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12th April 2018 by

Dickens, Wooden Legs and the Dickensian Cyberspace

Emma Curry (@EmmaLCurry on Twitter) completed her PhD thesis, titled “Language and the Fragmented Body in the Novels of Charles Dickens”, in 2016 at Birkbeck, University of London. Her research interests include Dickens, nineteenth-century fiction, digital humanities, the body in literature, and the history of emotions. During her time at Birkbeck she spearheaded the ‘Our Mutual Friend Tweets‘ project, which ran from 2014 to 2015 in conjunction with Birkbeck’s online serial reading of Our Mutual Friend, and she is currently involved in the ‘Great Expectations Readalong‘ project, hosted by the University of Buckingham. She is now in the early stages of a new project on the emotional history of embarrassment, and organised a symposium on this topic, entitled “Embarrassing Bodies: Feeling Self-Conscious in the Nineteenth Century”, which was held at Birkbeck in June 2016. In this post she demonstrates how different materials across the ‘Dickensian Cyberspace’ can be cross-referenced to inform research – with a case study of Dickensian wooden legs.

In this blog post I’d like to explore some of the ways in which CLiC and other digital text repositories can transform our research on fiction, by reconfiguring and re-energising the ways in which we read and approach analysis. My current research is on body parts, and I’ve been working on analysing this aspect of Dickens’s literary style across the course of his career by tracing whether there are any patterns in the ways in which he uses certain body parts in his writing. I’m also interested in tracking this element across genres, in order to explore whether this body-part-infused style is something that fundamentally characterises the way in which Dickens approaches the world in language.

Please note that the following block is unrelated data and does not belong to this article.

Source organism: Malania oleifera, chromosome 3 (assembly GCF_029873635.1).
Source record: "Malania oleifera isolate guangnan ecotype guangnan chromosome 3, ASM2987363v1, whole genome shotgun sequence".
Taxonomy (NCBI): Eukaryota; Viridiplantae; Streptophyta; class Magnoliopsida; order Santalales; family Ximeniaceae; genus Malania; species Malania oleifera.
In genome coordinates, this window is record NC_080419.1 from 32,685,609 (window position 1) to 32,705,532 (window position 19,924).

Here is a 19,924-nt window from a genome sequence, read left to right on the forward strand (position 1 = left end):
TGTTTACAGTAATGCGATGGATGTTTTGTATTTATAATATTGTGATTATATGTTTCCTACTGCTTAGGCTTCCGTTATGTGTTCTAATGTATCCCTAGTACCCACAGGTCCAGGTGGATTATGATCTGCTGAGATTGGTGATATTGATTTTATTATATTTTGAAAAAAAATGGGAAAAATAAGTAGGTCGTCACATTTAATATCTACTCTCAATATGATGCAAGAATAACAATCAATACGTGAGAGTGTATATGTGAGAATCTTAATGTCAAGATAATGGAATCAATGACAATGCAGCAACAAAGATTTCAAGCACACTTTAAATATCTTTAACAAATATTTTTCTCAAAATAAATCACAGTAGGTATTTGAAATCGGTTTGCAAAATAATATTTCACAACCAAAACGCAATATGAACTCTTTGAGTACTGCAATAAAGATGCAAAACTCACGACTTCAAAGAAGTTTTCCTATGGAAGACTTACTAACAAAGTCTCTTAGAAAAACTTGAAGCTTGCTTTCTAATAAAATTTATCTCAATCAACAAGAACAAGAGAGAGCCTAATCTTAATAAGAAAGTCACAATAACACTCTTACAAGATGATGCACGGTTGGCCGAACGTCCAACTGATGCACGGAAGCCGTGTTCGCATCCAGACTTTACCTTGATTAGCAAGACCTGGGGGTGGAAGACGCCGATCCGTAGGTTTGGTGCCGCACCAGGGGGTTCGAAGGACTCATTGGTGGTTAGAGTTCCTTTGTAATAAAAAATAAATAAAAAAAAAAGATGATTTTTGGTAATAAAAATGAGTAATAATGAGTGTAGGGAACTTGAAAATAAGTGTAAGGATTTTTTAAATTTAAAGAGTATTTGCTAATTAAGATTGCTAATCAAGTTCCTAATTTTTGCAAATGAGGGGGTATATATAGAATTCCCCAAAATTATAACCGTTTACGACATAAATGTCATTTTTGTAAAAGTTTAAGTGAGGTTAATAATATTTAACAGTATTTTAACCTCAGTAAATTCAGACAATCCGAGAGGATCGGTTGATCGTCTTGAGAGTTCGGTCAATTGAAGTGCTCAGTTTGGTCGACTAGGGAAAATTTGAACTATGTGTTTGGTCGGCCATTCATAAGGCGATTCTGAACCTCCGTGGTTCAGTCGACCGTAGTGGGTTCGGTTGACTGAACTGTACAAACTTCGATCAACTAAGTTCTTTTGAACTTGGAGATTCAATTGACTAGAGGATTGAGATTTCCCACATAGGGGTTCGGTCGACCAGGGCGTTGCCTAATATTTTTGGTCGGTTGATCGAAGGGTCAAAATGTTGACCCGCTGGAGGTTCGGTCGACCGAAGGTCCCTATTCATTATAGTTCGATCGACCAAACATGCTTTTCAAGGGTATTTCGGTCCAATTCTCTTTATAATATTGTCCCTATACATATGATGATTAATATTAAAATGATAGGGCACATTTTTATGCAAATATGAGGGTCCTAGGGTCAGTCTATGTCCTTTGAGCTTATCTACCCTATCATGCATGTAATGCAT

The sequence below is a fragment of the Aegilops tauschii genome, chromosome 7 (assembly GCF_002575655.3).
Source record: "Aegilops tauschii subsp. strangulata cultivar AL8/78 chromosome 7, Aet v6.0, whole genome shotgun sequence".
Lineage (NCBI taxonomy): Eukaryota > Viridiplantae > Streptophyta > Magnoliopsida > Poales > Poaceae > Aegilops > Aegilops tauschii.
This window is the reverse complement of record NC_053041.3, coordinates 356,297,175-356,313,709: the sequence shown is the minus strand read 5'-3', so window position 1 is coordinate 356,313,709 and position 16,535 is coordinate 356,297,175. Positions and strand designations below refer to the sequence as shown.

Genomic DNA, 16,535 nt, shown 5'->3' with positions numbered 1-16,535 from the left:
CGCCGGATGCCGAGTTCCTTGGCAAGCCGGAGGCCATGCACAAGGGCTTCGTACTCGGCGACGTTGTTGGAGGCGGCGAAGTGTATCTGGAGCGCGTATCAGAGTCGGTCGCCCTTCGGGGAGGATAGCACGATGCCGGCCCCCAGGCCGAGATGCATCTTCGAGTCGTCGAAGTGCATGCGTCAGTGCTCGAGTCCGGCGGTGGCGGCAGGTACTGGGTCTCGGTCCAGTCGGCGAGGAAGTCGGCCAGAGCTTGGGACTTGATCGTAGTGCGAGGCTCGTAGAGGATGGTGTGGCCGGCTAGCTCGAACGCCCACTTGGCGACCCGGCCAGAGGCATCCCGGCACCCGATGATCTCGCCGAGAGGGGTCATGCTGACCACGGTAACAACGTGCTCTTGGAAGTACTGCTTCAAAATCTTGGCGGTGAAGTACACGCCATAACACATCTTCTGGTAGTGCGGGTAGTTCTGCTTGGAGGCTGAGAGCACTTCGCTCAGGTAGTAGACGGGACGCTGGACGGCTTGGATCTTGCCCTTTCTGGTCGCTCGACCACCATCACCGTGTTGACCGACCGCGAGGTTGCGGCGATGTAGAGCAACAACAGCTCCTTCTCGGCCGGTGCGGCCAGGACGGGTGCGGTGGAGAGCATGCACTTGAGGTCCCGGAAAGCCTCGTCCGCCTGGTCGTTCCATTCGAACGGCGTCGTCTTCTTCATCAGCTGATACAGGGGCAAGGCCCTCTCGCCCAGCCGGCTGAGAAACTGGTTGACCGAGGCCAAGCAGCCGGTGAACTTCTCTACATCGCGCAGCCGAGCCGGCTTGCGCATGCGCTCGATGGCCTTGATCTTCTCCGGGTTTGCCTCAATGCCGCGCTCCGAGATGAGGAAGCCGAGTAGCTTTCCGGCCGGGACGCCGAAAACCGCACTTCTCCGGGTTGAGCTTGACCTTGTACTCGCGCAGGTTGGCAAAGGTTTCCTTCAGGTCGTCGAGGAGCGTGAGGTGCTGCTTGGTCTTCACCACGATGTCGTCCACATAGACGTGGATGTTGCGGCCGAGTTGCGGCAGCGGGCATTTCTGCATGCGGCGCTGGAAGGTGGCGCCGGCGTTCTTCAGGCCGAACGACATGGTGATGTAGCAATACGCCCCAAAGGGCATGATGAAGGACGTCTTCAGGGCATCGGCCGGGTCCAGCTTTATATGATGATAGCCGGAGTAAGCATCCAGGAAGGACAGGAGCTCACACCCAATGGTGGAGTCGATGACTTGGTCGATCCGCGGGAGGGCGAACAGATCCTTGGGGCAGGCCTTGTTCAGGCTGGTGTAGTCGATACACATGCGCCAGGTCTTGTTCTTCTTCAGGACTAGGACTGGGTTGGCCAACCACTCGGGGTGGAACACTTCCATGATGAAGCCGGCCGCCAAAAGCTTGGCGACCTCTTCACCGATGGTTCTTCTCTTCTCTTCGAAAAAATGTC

Digital tools working as a mediating space for Dickens’s writing

This is where tools like CLiC prove enormously beneficial: in recent years there has been a drive to digitise Dickens’s novels, letters, and journalism in online text repositories, and when used together, these tools provide a fascinating sense of the ways in which the internet can function as a kind of mediating space for drawing together and sorting through huge quantities of Dickens’s writing. They can also provide a rich range of new avenues for reading and making connections between patterns of language across genres.

Whilst full-corpus searching is a function available for many authors’ work, Dickens is a writer who particularly rewards this kind of reading: as the CLiC team have demonstrated so richly on this blog, the sophistication of the searching function is particularly effective in uncovering Dickens’s techniques of constructing his characters, especially through his use of repeated phrases of body language. Furthermore, whilst Dickens’s letters and journalism remain understudied in perspectives on his literary style, using these digital tools to read Dickens can also demonstrate how certain ideas and images are returned to and revised across multiple genres of his writing.

In this post I’m going to take one body-part-based example as a starting point. Dickens’s fondness in his novels for characters with wooden legs has long been noted by critics, but when these terms are tracked across CLiC and other digital tools it becomes clear that such a construct infiltrates almost every genre of his writing, with patterns of language shared across a range of texts.

A sample of concordance lines for wooden leg in Dickens’s novels

From an initial survey of the frequency of this phrase across Dickens’s fiction, we can see the significance of this body part in the construction of characters, and how closely it is associated with the individuals in question.

Notes for Our Mutual Friend Installment #2’ (source: Digital Dickens Notes Project)